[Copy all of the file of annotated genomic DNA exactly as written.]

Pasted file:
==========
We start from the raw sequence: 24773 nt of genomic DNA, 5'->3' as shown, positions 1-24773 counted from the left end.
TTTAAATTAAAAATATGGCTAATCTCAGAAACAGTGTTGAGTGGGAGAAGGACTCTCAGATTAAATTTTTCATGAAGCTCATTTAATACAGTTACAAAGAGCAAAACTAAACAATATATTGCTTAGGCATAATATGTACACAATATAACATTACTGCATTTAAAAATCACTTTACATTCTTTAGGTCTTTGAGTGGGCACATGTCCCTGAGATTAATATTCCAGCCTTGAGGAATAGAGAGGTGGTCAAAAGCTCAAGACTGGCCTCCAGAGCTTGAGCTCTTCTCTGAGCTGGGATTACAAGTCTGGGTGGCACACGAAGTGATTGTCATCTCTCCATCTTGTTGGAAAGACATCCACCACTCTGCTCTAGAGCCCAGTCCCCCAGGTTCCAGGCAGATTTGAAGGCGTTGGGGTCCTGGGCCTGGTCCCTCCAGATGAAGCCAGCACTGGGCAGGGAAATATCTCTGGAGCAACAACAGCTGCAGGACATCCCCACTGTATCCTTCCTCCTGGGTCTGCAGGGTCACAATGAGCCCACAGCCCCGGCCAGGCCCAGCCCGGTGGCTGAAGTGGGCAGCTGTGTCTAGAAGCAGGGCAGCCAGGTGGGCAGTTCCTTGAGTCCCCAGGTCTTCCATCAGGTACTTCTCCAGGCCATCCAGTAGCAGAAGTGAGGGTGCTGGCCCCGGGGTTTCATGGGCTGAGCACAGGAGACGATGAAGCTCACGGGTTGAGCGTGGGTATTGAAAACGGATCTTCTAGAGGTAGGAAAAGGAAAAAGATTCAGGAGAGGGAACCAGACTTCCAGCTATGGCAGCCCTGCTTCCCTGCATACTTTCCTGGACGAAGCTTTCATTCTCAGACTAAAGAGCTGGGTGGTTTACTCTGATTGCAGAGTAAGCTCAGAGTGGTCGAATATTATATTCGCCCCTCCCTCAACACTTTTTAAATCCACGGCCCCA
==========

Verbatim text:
We start from the raw sequence: 24773 nt of genomic DNA, 5'->3' as shown, positions 1-24773 counted from the left end.
TTTAAATTAAAAATATGGCTAATCTCAGAAACAGTGTTGAGTGGGAGAAGGACTCTCAGATTAAATTTTTCATGAAGCTCATTTAATACAGTTACAAAGAGCAAAACTAAACAATATATTGCTTAGGCATAATATGTACACAATATAACATTACTGCATTTAAAAATCACTTTACATTCTTTAGGTCTTTGAGTGGGCACATGTCCCTGAGATTAATATTCCAGCCTTGAGGAATAGAGAGGTGGTCAAAAGCTCAAGACTGGCCTCCAGAGCTTGAGCTCTTCTCTGAGCTGGGATTACAAGTCTGGGTGGCACACGAAGTGATTGTCATCTCTCCATCTTGTTGGAAAGACATCCACCACTCTGCTCTAGAGCCCAGTCCCCCAGGTTCCAGGCAGATTTGAAGGCGTTGGGGTCCTGGGCCTGGTCCCTCCAGATGAAGCCAGCACTGGGCAGGGAAATATCTCTGGAGCAACAACAGCTGCAGGACATCCCCACTGTATCCTTCCTCCTGGGTCTGCAGGGTCACAATGAGCCCACAGCCCCGGCCAGGCCCAGCCCGGTGGCTGAAGTGGGCAGCTGTGTCTAGAAGCAGGGCAGCCAGGTGGGCAGTTCCTTGAGTCCCCAGGTCTTCCATCAGGTACTTCTCCAGGCCATCCAGTAGCAGAAGTGAGGGTGCTGGCCCCGGGGTTTCATGGGCTGAGCACAGGAGACGATGAAGCTCACGGGTTGAGCGTGGGTATTGAAAACGGATCTTCTAGAGGTAGGAAAAGGAAAAAGATTCAGGAGAGGGAACCAGACTTCCAGCTATGGCAGCCCTGCTTCCCTGCATACTTTCCTGGACGAAGCTTTCATTCTCAGACTAAAGAGCTGGGTGGTTTACTCTGATTGCAGAGTAAGCTCAGAGTGGTCGAATATTATATTCGCCCCTCCCTCAACACTTTTTAAATCCACGGCCCCA